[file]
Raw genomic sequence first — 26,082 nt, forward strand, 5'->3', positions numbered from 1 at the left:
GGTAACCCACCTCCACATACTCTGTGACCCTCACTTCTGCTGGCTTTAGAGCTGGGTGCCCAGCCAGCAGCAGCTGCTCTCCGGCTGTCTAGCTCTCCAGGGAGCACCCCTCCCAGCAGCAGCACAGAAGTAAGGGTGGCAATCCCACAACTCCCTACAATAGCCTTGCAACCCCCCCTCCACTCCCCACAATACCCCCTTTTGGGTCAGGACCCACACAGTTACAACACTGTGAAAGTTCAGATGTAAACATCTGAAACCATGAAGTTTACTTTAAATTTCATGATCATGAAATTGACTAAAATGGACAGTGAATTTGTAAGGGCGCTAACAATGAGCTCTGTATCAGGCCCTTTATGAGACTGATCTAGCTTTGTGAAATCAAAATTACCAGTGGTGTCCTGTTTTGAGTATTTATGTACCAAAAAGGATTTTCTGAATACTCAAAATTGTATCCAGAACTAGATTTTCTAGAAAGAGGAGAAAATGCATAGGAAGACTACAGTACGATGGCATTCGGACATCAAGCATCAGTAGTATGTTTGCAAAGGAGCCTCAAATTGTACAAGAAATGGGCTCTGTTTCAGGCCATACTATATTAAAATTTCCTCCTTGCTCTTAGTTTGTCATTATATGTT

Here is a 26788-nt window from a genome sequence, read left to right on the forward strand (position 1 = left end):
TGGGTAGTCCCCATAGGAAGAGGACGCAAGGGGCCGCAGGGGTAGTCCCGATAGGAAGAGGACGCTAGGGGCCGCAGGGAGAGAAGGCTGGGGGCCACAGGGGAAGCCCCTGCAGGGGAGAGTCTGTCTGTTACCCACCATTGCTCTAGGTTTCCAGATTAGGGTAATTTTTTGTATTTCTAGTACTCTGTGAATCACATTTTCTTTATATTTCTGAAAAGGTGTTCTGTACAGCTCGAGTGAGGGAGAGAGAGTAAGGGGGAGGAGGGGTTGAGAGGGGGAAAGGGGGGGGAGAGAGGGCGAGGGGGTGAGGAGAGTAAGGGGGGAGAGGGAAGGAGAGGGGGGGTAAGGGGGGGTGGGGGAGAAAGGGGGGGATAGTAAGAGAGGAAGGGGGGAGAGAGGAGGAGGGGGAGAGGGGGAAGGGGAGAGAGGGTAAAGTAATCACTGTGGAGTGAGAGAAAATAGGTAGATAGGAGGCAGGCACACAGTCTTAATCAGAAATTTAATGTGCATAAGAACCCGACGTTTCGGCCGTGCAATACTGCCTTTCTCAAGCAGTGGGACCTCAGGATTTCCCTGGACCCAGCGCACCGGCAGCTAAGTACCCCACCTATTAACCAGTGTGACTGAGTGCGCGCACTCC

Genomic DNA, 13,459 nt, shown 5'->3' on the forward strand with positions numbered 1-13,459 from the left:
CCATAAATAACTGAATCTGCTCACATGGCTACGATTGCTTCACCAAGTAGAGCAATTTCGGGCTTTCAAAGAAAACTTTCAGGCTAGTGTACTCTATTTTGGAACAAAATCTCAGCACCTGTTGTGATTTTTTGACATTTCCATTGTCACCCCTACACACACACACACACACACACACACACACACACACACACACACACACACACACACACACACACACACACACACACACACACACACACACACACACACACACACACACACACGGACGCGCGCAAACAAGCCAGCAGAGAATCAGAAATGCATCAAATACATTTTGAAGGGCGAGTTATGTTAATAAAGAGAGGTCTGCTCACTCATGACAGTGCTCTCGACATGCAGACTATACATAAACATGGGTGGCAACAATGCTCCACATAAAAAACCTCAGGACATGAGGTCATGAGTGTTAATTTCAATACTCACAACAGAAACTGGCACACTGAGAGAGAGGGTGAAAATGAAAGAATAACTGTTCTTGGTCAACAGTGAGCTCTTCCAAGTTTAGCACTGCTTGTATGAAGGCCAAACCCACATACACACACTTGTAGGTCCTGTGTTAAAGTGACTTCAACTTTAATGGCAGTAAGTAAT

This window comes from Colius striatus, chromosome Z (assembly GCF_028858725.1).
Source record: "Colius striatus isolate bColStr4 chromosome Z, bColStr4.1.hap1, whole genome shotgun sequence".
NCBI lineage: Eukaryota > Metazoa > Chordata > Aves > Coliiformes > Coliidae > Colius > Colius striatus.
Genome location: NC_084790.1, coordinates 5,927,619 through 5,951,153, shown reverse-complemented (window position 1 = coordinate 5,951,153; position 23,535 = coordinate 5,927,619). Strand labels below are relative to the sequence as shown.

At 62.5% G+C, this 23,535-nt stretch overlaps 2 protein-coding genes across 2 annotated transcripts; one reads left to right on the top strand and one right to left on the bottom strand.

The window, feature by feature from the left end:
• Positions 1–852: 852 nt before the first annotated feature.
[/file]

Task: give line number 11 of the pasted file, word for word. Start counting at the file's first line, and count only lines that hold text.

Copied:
At 62.5% G+C, this 23,535-nt stretch overlaps 2 protein-coding genes across 2 annotated transcripts; one reads left to right on the top strand and one right to left on the bottom strand.